Thunder and Lament Lucan on the Beginnings and Ends of Epic

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  • Format: Hardcover
  • Copyright: 03/29/2022
  • Publisher: Oxford University Press

Note: Not guaranteed to come with supplemental materials (access cards, study guides, lab manuals, CDs, etc.)

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Lucan's epic poem Pharsalia tells the story of the cataclysmic "end of Rome" through the victory of Julius Caesar and Caesarism in the civil wars of 49-48 BCE. In Thunder and Lament, Timothy Joseph examines how Lucan's poetic agenda moves in lockstep with his narrative arc, as the poet
fashions the Pharsalia to mark the momentous end of the epic genre. To accomplish the closure of the genre, Lucan engages pervasively and polemically with the very first works of Greek and Roman epic - inverting, collapsing, undoing, and completing tropes and themes introduced in Homer's Iliad and
Odyssey and in the foundational Latin epic poems by Livius Andronicus, Naevius, and most of all Ennius.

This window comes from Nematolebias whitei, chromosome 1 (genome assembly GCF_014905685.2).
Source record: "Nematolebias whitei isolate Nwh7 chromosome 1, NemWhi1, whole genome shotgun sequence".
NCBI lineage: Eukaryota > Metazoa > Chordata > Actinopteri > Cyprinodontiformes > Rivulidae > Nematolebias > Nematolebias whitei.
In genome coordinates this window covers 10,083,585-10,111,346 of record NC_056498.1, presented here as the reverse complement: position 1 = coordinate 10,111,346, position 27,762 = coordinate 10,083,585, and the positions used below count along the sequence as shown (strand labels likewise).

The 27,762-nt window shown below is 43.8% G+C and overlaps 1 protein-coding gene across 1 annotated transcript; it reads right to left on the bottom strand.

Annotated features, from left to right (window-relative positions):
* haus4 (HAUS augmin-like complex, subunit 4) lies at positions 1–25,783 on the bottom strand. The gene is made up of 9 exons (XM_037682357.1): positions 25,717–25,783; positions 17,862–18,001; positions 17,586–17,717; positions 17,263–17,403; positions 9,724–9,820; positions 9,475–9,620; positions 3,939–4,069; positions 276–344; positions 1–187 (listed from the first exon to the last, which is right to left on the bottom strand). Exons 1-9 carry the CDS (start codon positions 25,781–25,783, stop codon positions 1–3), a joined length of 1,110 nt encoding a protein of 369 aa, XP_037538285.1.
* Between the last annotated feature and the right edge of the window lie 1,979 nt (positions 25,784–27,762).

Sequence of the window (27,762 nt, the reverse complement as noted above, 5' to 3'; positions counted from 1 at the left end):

Thunder and Lament is the first book-length study of Lucan's engagement with the Homeric poems and the works of early Latin epic. By focusing on Lucan's effort to "surpass the poets of old" - a phrase the poet Statius would use of his achievement - this study deepens our appreciation of Lucan's
poetic accomplishment and of the tensions between beginning and ending that lie at the heart of the epic genre. Statius also read Lucan as a poet who both "thunders" and "laments", and Joseph argues that Lucan closes off epic's beginnings through gestures of thundering poetic violence and also
through a transformation and completion of the conventional epic mode of lament. Equipped with these two registers of closure, each engaging and taking aim at epic's primal texts, Lucan positions the Pharsalia as epic's final song.

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